G-protein subunit -11 (G(11)) couples the calcium-sensing receptor (CaSR) to phospholipase C (PLC)-mediated intracellular calcium (Ca-i(2+)) and mitogen-activated protein kinase (MAPK) signaling, which in the parathyroid glands and kidneys regulates parathyroid hormone release and urinary calcium excretion, respectively. Heterozygous germline loss-of-function G(11) mutations cause familial hypocalciuric hypercalcemia type 2 (FHH2), for which effective therapies are currently not available. Here, we report a novel heterozygous G(11) germline mutation, Phe220Ser, which was associated with hypercalcemia in a family with FHH2. Homology modeling showed the wild-type (WT) Phe220 nonpolar residue to form part of a cluster of hydrophobic residues within a highly conserved cleft region of G(11), which binds to and activates PLC; and predicted that substitution of Phe220 with the mutant Ser220 polar hydrophilic residue would disrupt PLC-mediated signaling. In vitro studies involving transient transfection of WT and mutant G(11) proteins into HEK293 cells, which express the CaSR, showed the mutant Ser220 G(11) protein to impair CaSR-mediated Ca-i(2+) and extracellular signal-regulated kinase 1/2 (ERK) MAPK signaling, consistent with diminished activation of PLC. Furthermore, engineered mutagenesis studies demonstrated that loss of hydrophobicity within the G(11) cleft region also impaired signaling by PLC. The loss-of-function associated with the Ser220 G(11) mutant was rectified by treatment of cells with cinacalcet, which is a CaSR-positive allosteric modulator. Furthermore, in vivo administration of cinacalcet to the proband harboring the Phe220Ser G(11) mutation, normalized serum ionized calcium concentrations. Thus, our studies, which report a novel G(11) germline mutation (Phe220Ser) in a family with FHH2, reveal the importance of the G(11) hydrophobic cleft region for CaSR-mediated activation of PLC, and show that allosteric CaSR modulation can rectify the loss-of-function Phe220Ser mutation and ameliorate the hypercalcemia associated with FHH2. (c) 2017 The Authors. Journal of Bone and Mineral Research Published by Wiley Periodicals Inc.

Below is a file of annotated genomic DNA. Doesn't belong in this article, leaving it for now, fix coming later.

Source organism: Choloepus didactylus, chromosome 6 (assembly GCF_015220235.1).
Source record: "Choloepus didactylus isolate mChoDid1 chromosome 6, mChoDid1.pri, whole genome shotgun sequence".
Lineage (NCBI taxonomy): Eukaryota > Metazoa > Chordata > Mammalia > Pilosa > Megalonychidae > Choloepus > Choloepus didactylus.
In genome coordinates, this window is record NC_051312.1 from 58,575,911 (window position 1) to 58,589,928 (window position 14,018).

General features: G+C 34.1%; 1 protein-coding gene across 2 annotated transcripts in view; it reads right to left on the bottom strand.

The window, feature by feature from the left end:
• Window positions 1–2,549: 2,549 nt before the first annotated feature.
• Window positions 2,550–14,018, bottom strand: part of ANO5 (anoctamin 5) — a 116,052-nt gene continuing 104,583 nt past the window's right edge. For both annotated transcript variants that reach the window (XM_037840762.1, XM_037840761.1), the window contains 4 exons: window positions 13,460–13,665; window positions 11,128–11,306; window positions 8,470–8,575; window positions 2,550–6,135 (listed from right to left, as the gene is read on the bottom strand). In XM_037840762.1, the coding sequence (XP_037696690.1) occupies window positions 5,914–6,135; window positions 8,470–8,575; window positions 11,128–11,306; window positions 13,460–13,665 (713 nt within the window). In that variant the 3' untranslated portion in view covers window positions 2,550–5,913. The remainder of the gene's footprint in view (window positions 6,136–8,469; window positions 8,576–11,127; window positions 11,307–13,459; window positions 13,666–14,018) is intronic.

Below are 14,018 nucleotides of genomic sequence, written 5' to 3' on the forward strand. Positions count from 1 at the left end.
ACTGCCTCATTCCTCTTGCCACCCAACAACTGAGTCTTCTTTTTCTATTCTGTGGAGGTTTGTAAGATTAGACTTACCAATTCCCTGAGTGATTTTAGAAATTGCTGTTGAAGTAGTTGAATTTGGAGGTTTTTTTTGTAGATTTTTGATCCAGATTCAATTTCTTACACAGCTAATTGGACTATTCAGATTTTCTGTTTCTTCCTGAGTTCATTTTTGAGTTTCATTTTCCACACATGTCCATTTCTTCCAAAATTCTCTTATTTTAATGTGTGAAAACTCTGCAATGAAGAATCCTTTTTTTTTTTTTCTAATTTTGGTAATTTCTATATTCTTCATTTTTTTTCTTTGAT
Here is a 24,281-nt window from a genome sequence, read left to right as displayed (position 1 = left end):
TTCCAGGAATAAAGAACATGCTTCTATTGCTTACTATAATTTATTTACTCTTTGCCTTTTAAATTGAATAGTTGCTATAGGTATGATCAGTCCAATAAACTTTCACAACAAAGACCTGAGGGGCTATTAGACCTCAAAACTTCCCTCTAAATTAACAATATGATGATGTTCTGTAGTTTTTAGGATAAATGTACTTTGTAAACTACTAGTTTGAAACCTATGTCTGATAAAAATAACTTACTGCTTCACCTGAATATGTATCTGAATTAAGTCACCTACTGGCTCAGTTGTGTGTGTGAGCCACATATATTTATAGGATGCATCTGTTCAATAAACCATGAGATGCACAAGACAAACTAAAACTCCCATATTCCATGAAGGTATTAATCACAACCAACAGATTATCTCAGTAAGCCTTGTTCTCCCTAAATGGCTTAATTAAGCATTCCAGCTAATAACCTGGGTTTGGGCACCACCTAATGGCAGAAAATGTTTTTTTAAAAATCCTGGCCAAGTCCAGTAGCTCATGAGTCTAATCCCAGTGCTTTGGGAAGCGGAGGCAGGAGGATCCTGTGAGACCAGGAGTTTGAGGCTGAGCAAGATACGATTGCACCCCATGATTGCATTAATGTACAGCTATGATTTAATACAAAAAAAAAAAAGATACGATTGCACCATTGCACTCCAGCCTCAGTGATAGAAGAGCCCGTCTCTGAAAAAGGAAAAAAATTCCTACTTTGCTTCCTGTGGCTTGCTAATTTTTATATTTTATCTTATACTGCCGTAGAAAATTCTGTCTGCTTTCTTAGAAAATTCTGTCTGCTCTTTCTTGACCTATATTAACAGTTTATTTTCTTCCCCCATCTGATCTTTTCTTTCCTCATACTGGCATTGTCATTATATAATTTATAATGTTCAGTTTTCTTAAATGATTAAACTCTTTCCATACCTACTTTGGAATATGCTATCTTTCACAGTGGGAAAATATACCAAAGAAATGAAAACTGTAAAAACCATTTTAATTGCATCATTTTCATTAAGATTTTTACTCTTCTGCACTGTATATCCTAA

• Come, Christophe; Cvrljevic, Anna; Khan, Mohd Moin; Treise, Irina; Adler, Thure; Aguilar-Pimentel, Juan Antonio; Au-Yeung, Byron; Sittig, Eleonora; Laajala, Teemu Daniel; Chen, Yiling; Oeder, Sebastian; Calzada-Wack, Julia; Horsch, Marion; Aittokallio, Tero; Busch, Dirk H.; Ollert, Markus W.; Neff, Frauke; Beckers, Johannes; Gailus-Durner, Valerie; Fuchs, Helmut; de Angelis, Martin Hrabe; Chen, Zhi; Lahesmaa, Riitta; Westermarck, Jukka (2016)